SAN FRANCISCO—Satcon Technology Corp. Wednesday (Jan. 4) became the latest U.S.-based solar power equipment maker to slash jobs, announcing a set of cost reductions that include cutting 140 jobs, or about 35 percent of the company's total workforce, and the closure of its Canadian manufacturing facility.
Satcon (Boston), which markets photovoltaic inverters, said it is working to partner with a contract manufacturer to maintain production in Ontario, Canada, in order to satisfy Ontario's feed-in tariff requirements. The company said it has restructured its office and warehouse infrastructure in Europe, China and the U.S. to reduce costs and better align with market conditions.
The workforce reduction and closure of the Canadian facility would result in charges of about $2.8 million to $3 million. The majority of the charges are expected to occur in the fourth quarter of 2011, with the remainder taking place in the first quarter of 2012, Satcon said. The company expects ongoing savings of approximately $15 million to $17 million per year once all actions are implemented by the second quarter of 2012, it said.
Photovoltaic inverters convert the variable DC output from photovoltaic modules into AC current for use in the electrical grid. In recent months, a number of U.S.-based manufacturers of solar panels have cut jobs due to a difficult business environment and stiff competition from China-based firms.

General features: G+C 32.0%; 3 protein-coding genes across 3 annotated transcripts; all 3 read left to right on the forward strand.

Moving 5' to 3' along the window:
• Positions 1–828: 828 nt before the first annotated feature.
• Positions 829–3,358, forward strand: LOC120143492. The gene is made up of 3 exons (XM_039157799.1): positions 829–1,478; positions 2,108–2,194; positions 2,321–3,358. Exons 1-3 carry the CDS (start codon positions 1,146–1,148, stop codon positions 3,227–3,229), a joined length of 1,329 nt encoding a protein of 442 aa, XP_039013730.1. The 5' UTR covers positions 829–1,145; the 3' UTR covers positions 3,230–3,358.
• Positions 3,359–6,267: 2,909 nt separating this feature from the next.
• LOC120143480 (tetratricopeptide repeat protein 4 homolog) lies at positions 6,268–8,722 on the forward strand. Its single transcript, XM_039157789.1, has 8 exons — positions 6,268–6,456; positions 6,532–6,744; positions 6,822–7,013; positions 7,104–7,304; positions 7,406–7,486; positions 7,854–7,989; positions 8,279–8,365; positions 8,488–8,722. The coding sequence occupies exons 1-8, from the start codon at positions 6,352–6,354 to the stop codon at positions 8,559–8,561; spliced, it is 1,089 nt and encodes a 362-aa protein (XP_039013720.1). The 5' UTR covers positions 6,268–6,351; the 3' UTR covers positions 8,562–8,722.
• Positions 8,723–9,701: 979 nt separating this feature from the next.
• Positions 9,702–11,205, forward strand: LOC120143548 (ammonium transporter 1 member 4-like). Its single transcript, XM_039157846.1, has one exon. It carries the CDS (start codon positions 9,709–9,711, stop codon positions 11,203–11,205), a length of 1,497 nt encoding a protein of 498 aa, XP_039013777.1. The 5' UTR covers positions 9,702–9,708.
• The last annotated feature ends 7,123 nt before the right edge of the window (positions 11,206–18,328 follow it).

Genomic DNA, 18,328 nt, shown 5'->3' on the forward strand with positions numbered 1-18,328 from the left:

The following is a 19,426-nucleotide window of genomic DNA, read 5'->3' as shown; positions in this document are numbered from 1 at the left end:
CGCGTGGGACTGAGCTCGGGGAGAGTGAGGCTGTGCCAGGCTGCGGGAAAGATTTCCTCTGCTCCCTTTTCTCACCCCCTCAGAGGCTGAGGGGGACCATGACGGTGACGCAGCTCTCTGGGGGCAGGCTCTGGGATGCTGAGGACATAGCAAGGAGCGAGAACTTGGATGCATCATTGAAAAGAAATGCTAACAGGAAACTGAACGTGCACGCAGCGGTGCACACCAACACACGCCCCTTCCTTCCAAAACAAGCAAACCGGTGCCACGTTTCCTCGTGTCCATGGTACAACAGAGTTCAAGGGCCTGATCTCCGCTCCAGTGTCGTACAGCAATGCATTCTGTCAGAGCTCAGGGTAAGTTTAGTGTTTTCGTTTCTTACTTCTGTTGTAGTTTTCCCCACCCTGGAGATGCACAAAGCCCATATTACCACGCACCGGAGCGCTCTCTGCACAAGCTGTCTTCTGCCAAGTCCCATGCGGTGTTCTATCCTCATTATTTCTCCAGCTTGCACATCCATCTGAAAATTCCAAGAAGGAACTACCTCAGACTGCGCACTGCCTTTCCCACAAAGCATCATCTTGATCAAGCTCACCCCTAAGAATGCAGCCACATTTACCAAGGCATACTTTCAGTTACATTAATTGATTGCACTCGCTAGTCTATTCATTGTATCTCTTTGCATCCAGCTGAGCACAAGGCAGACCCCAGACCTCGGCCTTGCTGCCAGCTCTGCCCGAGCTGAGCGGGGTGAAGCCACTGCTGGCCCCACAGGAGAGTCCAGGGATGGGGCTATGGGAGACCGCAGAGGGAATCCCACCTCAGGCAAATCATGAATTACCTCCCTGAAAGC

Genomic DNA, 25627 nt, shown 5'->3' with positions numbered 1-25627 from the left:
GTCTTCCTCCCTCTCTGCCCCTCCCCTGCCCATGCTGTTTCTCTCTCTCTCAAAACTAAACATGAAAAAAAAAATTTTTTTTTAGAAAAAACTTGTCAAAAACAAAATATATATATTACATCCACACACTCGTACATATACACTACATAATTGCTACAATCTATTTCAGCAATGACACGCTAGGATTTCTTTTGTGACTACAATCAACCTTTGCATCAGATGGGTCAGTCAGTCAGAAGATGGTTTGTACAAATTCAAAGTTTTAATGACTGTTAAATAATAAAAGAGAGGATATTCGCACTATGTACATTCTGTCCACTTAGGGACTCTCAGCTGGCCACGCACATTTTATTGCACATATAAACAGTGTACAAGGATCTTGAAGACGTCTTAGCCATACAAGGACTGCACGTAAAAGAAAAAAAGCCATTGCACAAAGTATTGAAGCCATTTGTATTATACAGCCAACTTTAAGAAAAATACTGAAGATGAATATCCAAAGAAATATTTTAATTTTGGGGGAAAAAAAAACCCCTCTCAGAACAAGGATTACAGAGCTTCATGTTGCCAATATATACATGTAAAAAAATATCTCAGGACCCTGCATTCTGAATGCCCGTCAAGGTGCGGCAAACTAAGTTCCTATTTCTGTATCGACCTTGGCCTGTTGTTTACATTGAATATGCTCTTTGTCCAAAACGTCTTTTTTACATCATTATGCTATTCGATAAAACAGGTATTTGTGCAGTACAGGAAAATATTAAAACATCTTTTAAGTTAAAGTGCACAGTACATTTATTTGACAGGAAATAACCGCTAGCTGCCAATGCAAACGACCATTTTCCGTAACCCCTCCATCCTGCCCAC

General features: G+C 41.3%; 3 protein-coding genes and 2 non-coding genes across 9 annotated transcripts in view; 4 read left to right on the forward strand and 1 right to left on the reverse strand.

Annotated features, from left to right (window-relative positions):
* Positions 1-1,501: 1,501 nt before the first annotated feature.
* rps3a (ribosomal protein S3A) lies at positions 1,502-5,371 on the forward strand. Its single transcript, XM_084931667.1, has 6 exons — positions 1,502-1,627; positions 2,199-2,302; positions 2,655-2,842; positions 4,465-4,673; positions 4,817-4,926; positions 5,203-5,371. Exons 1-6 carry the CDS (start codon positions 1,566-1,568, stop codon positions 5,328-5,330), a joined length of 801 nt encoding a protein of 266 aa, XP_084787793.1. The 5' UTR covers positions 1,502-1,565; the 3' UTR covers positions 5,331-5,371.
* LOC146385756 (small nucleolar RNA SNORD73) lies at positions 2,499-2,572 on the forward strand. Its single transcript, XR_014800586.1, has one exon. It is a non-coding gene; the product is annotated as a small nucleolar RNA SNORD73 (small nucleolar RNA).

Satcon said it is also currently analyzing its inventory and certain non-cancellable supplier-held inventory, and will write down the value or take a charge to reflect current market conditions. This will result in expected charges during the fourth quarter of 2011 of approximately $20 million to $26 million, with the majority of the charges comprised of non-cash items. These charges were not anticipated when the company provided its fourth quarter 2011 guidance, Satcon said.
"The worldwide solar market conditions in 2011 demonstrated the dynamic nature of this maturing industry," said Steve Rhoades, Satcon’s president and CEO, in a statement. "The compounding effects of reduced panel costs and market demand shifts toward North America and Asia have forced the entire industry to adjust as we enter the next phase of development."
But Rhoads said decreasing panel prices present a significant opportunity for Satcon, with the demand for its large-scale inverter solutions nearly doubling in North America and Asia year-over-year. He said the measures announced by Satcon Wednesday would help ensure that the company achieve the financial strength required to maintain its leadership position in large scale inverter systems.
"...forced the entire industry to adjust as we enter the next phase of development." In other words, PV inverters are a commodity market. They are realizing this now? Not that there's anything wrong with competing in a commodity market. You just need to be on top of your game.
Most smaller installations are moving to the microinverters which allow feeding back directly into local electricity supplies. It sounds like these folks are relying on high voltage, relatively expensive solutions...
And chanj, do you really have to ask why? The cheaper labor and less environnmental restrictions have to rate in the top few reasons.